Interview: Pakistani scholar says economic development from B&R Initiative to complement SCO agenda

Source: Xinhua| 2017-11-30 10:41:14|Editor: pengying
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by Liu Tian

ISLAMABAD, Nov. 30 (Xinhua) -- The envisaged economic development brought by the China-proposed Belt and Road (B&R) Initiative is going to complement the agenda of the Shanghai Cooperation Organization (SCO), a Pakistani expert said ahead of a key SCO conference to be held in Russia.

Zafar Nawaz Jaspal, an associate professor of politics and international relations with Pakistan's Quaid-i-Azam University, told Xinhua in a recent interview that the SCO, with its primary focus on eliminating extremism, terrorism and separatism in the region, has an interest in the B&R Initiative since sustainable development is the best way to get rid of extremism and terrorism.

The B&R Initiative "is very productive and economically very attractive. It is once again a revivalism of international liberal economic order when we go for connectivity," Jaspal said.

The 16th meeting of the Council of Heads of Government (Prime Ministers) of the SCO is set to start on Nov. 30 in Russia's Black Sea resort of Sochi.

The SCO members "have a convergence of interest if you see that the best way to get or the permanent way to get rid of this extremism and terrorism" is a sustainable economic growth, and for this reason they would want projects such as the Pakistan-China Economic Corridor, a significant part of the B&R infrastructure network.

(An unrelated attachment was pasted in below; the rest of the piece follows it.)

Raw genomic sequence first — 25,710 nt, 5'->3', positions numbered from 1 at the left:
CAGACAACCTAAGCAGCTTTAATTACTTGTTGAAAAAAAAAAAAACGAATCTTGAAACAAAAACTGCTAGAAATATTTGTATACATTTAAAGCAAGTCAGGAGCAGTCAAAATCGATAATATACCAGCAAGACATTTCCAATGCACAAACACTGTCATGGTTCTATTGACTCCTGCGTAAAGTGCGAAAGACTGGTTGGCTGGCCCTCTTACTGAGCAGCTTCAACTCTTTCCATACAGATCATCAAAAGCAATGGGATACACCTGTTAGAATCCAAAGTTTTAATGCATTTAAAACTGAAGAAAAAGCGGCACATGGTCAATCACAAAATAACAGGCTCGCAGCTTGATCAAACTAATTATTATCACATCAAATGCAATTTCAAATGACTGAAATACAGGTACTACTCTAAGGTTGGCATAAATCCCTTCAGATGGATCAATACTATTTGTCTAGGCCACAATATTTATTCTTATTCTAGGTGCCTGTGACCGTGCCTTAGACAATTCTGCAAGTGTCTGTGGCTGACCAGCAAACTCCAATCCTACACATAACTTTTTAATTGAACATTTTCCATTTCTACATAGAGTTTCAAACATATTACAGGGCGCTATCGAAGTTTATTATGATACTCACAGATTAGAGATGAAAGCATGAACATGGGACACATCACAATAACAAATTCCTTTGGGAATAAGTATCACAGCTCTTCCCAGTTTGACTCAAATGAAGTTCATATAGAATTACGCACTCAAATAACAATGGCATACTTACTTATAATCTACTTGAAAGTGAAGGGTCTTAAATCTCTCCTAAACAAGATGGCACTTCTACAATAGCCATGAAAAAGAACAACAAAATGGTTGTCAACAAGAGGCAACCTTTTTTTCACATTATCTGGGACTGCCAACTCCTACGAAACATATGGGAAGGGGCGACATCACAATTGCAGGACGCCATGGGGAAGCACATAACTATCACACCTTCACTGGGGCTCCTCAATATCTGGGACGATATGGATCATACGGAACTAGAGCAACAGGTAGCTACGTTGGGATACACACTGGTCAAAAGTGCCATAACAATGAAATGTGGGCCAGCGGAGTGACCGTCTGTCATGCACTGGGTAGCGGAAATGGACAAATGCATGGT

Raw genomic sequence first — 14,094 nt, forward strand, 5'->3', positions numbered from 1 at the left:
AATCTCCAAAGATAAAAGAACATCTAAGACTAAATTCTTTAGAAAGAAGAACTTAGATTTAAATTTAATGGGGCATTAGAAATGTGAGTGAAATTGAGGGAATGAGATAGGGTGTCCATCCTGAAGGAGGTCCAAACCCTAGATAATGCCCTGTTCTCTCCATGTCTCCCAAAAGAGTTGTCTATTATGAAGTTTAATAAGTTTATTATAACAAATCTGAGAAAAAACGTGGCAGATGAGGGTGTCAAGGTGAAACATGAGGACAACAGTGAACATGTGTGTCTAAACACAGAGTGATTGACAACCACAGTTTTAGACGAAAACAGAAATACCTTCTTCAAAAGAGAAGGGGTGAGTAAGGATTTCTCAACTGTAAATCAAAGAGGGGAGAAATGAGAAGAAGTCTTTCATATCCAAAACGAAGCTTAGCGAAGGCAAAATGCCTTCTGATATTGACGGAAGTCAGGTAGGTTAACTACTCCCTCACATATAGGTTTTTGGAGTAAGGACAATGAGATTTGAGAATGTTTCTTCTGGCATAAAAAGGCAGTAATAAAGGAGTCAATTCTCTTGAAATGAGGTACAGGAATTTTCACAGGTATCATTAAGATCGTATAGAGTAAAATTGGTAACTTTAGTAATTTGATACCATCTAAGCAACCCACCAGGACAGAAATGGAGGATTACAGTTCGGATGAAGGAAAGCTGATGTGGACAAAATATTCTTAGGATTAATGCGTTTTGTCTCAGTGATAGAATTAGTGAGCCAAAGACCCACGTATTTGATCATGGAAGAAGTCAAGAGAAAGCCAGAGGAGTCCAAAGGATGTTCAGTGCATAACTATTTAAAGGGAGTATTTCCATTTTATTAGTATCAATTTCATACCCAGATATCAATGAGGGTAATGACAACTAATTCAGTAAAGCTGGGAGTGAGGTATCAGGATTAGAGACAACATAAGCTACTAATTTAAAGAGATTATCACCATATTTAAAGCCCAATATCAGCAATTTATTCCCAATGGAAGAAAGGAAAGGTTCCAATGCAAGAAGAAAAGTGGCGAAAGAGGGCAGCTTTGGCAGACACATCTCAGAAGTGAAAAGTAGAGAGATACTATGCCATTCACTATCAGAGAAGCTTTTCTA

Jaspal praised China's constructive performance in the SCO both when it held the rotating presidency or as an active member, saying that the country has been trying to bring the SCO members together on the same platform and provided a vision that the members can get rid of extremism through economic development.

Pakistan, which became a full member of the SCO earlier this year, will benefit not only from the SCO's increasing focus on the economic agenda, but also the regional group's fundamental task in the security domain, said Jaspal.

The country, which has been fighting terrorism for the past 17 years, could share its experiences in fighting against terrorism with other SCO members, while it can also learn from the others since they all face the challenges of terrorism, extremism and separatism, the Pakistani scholar added.

He expected that the SCO could help accelerate the peace process in Afghanistan, an observer of the group, by eliminating sanctuaries of Afghan militants so as to bring peace and stability to the country and the whole region.

"Frankly speaking, central Asian states, Chinese, Russians, Pakistanis, they all have a genuine interest in Afghanistan," he said.

He further said that the SCO will have a greater influence in the coming years if it could reach out to other regional organizations such as the South Asian Association for Regional Cooperation and Economic Cooperation Organization.

By doing so, "even if it limits itself with the same members in the next decade or two, the SCO's rise will be very much optimistic," he said.